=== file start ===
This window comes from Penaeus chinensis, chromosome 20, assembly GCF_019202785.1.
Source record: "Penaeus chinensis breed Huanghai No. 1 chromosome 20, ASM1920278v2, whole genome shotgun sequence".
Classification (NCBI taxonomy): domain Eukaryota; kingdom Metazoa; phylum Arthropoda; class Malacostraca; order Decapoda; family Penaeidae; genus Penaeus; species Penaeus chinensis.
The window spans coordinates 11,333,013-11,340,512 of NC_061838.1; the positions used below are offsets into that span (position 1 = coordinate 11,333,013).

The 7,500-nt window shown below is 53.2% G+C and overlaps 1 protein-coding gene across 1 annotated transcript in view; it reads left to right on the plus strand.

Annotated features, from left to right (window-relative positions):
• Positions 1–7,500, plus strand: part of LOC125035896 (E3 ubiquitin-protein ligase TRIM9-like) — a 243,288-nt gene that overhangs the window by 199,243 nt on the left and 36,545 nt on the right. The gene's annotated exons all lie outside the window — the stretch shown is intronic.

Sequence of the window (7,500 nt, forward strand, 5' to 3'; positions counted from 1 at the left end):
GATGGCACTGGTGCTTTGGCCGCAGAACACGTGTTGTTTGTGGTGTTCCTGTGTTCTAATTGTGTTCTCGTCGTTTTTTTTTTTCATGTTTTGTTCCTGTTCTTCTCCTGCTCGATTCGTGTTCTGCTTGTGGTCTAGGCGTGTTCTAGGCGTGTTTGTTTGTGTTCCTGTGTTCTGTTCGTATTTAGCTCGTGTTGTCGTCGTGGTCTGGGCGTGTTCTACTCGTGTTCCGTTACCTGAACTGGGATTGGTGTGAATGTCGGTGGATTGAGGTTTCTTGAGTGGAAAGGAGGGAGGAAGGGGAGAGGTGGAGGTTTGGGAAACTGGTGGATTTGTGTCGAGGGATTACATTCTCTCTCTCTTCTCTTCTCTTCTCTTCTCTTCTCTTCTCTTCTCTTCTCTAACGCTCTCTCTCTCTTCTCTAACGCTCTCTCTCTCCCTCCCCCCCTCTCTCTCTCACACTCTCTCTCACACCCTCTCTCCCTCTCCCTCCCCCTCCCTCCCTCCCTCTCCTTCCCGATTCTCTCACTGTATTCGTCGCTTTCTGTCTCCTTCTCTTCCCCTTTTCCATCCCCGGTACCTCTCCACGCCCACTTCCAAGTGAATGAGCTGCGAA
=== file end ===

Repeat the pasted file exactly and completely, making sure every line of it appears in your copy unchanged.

This window comes from Penaeus chinensis, chromosome 20, assembly GCF_019202785.1.
Source record: "Penaeus chinensis breed Huanghai No. 1 chromosome 20, ASM1920278v2, whole genome shotgun sequence".
Classification (NCBI taxonomy): domain Eukaryota; kingdom Metazoa; phylum Arthropoda; class Malacostraca; order Decapoda; family Penaeidae; genus Penaeus; species Penaeus chinensis.
The window spans coordinates 11,333,013-11,340,512 of NC_061838.1; the positions used below are offsets into that span (position 1 = coordinate 11,333,013).

The 7,500-nt window shown below is 53.2% G+C and overlaps 1 protein-coding gene across 1 annotated transcript in view; it reads left to right on the plus strand.

Annotated features, from left to right (window-relative positions):
• Positions 1–7,500, plus strand: part of LOC125035896 (E3 ubiquitin-protein ligase TRIM9-like) — a 243,288-nt gene that overhangs the window by 199,243 nt on the left and 36,545 nt on the right. The gene's annotated exons all lie outside the window — the stretch shown is intronic.

Sequence of the window (7,500 nt, forward strand, 5' to 3'; positions counted from 1 at the left end):
GATGGCACTGGTGCTTTGGCCGCAGAACACGTGTTGTTTGTGGTGTTCCTGTGTTCTAATTGTGTTCTCGTCGTTTTTTTTTTTCATGTTTTGTTCCTGTTCTTCTCCTGCTCGATTCGTGTTCTGCTTGTGGTCTAGGCGTGTTCTAGGCGTGTTTGTTTGTGTTCCTGTGTTCTGTTCGTATTTAGCTCGTGTTGTCGTCGTGGTCTGGGCGTGTTCTACTCGTGTTCCGTTACCTGAACTGGGATTGGTGTGAATGTCGGTGGATTGAGGTTTCTTGAGTGGAAAGGAGGGAGGAAGGGGAGAGGTGGAGGTTTGGGAAACTGGTGGATTTGTGTCGAGGGATTACATTCTCTCTCTCTTCTCTTCTCTTCTCTTCTCTTCTCTTCTCTTCTCTTCTCTAACGCTCTCTCTCTCTTCTCTAACGCTCTCTCTCTCCCTCCCCCCCTCTCTCTCTCACACTCTCTCTCACACCCTCTCTCCCTCTCCCTCCCCCTCCCTCCCTCCCTCTCCTTCCCGATTCTCTCACTGTATTCGTCGCTTTCTGTCTCCTTCTCTTCCCCTTTTCCATCCCCGGTACCTCTCCACGCCCACTTCCAAGTGAATGAGCTGCGAA